• The mundanity and tedium of sitting around waiting for the next training session.

  • The disappointment of playing in front of small crowds for most of the tournament.

  • The embarrassment of having diarrhoea from the day I arrived. I thought it was a tummy bug but it was nearly certainly a physiological response to the situation. It completely stopped the day I left the Olympic village.

  • The shame and fear of a media mistake that nearly had me sent home mid way through the Games. 

Coming back

When I returned, I felt a huge pressure, real or imagined, to share only my highlight reel. I was terrified of people thinking I was big-noting myself or being ungrateful or simply feeling sorry for myself. Often that meant superficial conversations or quickly changing the topic.


I think, in some strange way, I left parts of the 23 yr old Olympian in Greece. It has taken me years to bring him all home. Years to own the ups and the downs. Years to understand the lessons that might be applied in my life, and even more importantly, that might help others. 


In hindsight, I’ve seen this void play out for me numbers of times, most obviously after intense experiences like the Olympics, the death of my father or the decision to leave my business


The uncertainty can feel brutal. 


I’ve also spoken to many others about it over the years.


From retiring Olympians and pro athletes to parents moving into the next “stage” of parenting, from execs closing multi-year, multi-billion dollar deals to people leaving jobs, from special forces veterans returning to civilian life after 10 years of service to founders stepping away from their own companies…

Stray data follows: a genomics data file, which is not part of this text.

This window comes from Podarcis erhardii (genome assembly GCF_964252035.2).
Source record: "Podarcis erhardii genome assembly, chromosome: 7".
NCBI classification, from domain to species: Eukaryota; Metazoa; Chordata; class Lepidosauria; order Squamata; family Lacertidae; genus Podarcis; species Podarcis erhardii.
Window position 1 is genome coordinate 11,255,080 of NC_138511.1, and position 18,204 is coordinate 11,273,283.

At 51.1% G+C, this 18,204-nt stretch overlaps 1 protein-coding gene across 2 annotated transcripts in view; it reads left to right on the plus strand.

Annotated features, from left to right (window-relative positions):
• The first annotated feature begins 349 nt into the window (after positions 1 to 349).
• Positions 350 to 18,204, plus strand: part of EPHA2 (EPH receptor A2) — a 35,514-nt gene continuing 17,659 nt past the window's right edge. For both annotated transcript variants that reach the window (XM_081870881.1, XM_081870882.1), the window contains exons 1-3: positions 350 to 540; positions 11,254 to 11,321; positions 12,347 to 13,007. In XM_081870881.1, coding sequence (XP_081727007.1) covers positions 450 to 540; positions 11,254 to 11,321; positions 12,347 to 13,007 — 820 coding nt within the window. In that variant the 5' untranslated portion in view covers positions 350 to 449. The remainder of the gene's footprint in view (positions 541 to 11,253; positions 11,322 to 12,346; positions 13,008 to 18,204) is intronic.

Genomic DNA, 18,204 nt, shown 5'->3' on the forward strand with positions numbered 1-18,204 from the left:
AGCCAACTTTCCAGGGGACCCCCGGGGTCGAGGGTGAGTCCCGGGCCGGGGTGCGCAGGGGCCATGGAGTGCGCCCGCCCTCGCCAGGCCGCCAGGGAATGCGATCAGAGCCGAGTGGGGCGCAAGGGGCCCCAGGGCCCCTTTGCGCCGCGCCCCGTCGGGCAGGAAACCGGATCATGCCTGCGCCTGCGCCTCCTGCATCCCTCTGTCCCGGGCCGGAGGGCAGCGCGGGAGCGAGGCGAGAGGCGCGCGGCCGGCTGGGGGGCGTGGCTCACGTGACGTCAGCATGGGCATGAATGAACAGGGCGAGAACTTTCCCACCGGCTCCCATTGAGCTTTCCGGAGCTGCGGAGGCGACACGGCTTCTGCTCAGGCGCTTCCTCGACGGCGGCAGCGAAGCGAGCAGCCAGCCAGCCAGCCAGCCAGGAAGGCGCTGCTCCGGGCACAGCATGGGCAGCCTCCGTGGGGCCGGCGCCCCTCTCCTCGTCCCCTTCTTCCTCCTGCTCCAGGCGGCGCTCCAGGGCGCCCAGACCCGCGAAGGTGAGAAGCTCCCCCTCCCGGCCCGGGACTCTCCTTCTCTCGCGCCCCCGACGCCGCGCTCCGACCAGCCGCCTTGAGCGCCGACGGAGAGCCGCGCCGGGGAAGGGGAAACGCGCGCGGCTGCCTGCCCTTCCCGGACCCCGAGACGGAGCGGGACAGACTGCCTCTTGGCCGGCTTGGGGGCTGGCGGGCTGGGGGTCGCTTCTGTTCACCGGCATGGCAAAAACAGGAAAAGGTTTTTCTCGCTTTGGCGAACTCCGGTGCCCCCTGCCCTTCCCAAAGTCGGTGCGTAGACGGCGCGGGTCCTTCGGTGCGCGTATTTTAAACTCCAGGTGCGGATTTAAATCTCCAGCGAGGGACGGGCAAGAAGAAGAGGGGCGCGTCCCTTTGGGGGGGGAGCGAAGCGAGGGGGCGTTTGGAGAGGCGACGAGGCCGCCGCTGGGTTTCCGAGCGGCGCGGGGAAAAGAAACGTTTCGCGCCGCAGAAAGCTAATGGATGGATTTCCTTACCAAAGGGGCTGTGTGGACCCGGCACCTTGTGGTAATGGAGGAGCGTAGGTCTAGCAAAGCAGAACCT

The circumstances differ but the theme of transition is the same. 


And the question that remains is hard: 


What now?



What now?

I was fortunate. Post Olympics, I transitioned relatively easy. My parents had (thankfully) insisted I study all the way through my water polo career. I didn’t think much, just launched myself into work.


When Dad died though, it was a completely different story. I’d lived my life setting goals and suddenly I couldn’t find a single goal I cared about.


When I resigned from my businesses, I worked hard to deliver the best possible handover. On both occasions I didn’t know what was next. And both times, when I looked at my calendar on that first Monday of the new chapter, it was empty. I felt alone.

What worked?

We all face the void sooner or later. I have – many times over. It just happened that on this occasion my Olympics were public, visible, branded. There have been plenty of mine that weren’t.


Below are tactics I’ve accumulated that have helped me navigate these kinds of situations. Sometimes all I need is one of them to help me just get clear on the next step. If they’re useful, please take what suits and make it your own.


  1. Reflecting and writing up private notes about specific elements of these experiences as and when I felt the urge. Sometimes I’ve written down a single statement in my phone. I’ve written articles like this one or whole letters to people. Some I sent, some I didn’t. Other times, to remove the intimidation of a blank page, I’ve followed reflection frameworks to provide more structure and drill into the details to extract lessons.